Assis remembers that “because of the very abrasive nature of the material, we knew the initial need was to change the cover to a type that would offer greater resistance to abrasion, but an increase in the thickness of the upper cover would of course have an impact on the increase of mass (weight), requiring greater drive power”. So, to prevent this wear on the belt, Mercurio’s team conducted a study of the tensions at play to then consider making changes to the carcass, reducing its weight to later increase the thickness of the cover.
After considering all the possibilities raised, the Mercurio team presented to the customer a solution that, according to the tests carried out in the company’s lab, could increase the service life of the ore conveyor belt: a much more resistant new cover, the XEAS (X Extra Abrasion Super), combined with a new type of carcass, the 4EP4000.
“In practice, we greatly increased the abrasion resistance of the upper cover that went from 70 mm3 to 30 mm3. We also increased the thickness from 12 mm to 18 mm, an increase of 50%, and we removed one layer of textile from the carcass, which represents a reduction of 2 kg/m2,” he explains.
Efficient and cost-effective solution with a customized cover and carcass
After the last change done in 2019 and already under the new specification, the customer was able to notice the increase in the conveyor belt’s service life from 3 to nearly 5 months, which is even longer than the 4 months initially expected. This implied in a decrease from four to less than three Annual Scheduled Downtimes, representing a significant gain of more than 33% in the belt’s service life.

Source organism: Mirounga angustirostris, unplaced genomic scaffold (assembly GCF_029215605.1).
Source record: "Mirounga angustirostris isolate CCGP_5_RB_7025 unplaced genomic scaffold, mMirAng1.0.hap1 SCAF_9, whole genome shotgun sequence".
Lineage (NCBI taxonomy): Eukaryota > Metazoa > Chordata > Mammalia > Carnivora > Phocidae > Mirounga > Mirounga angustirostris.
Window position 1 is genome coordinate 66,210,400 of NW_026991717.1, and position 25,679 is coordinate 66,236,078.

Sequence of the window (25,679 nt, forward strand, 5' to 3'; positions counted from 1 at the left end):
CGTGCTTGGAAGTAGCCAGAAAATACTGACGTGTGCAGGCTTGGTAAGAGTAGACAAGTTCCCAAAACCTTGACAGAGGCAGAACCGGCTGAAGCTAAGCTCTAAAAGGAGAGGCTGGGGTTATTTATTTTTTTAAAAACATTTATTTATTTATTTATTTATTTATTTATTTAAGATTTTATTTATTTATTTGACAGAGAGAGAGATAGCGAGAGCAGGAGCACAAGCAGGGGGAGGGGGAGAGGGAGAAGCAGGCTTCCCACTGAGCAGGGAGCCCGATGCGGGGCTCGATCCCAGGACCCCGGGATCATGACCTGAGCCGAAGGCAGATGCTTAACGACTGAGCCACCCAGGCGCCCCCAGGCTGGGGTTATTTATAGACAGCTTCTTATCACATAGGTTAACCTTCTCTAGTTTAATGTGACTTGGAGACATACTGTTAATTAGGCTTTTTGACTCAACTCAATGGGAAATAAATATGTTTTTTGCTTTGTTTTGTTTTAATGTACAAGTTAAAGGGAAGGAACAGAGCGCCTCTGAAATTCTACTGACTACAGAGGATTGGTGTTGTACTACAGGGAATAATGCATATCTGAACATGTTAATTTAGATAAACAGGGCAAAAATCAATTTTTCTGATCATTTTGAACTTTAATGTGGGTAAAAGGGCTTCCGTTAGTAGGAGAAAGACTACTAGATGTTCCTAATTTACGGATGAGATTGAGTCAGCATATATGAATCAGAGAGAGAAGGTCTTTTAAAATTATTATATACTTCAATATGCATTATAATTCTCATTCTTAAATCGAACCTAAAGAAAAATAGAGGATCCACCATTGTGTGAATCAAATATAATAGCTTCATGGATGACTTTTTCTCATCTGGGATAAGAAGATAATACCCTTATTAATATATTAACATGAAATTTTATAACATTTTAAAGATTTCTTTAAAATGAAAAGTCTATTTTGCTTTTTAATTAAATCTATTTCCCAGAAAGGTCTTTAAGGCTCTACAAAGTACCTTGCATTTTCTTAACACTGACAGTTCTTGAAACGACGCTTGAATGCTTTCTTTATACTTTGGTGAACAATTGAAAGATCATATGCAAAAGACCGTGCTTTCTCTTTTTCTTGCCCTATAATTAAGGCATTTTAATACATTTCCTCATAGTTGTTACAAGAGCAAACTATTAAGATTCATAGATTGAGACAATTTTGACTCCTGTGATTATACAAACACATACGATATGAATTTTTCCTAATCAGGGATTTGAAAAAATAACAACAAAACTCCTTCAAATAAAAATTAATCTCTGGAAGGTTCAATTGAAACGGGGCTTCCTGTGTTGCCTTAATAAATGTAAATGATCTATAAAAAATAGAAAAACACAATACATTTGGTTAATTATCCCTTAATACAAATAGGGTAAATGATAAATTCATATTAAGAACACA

“We stopped to make the last change already with the new specification on September 15, 2019 and only had to stop again on February 3, 2020, so that is almost 5 months of service life. And the belt even looked like it could run for about another month,” pointed out Caverzan.
Also according to the customer, as the downtime for the conveyor belt TR 2010-01 was responsible for the plant’s quarterly maintenance shutdown, and this change was fundamental to generate better results and brought savings with maintenance expenses in addition to reducing the exposure of employees to safety risks. “And it was all done with great agility. The proximity of the Marabá factory and the attention of Mercurio’s entire team further facilitated the operation, the logistics of change, and all the support needed,” said Daniel Tovar, the customer’s Maintenance Engineer.
An efficient and economical solution that was not only directly responsible for increasing the company’s plant productivity, but also for the adjustments in the belt’s specification were made without the need for major changes in equipment and thus without needing major investments.
“It is always a pleasure to participate in challenges of this kind. We would like to thank Engineer Renato Caverzan, who is responsible for the Conveyor Belts, for challenging us with this improvement and for the great result achieved with our products,” adds Alexandre Lacerda, the Account Manager at Mercurio.
“Without a doubt it is a clear success case recognized for both the strategic importance of the equipment and the size of the company. And the positive outcome could only be achieved thanks to the partnership and joint effort between the customer and Mercurio,” concludes Fernando Assis.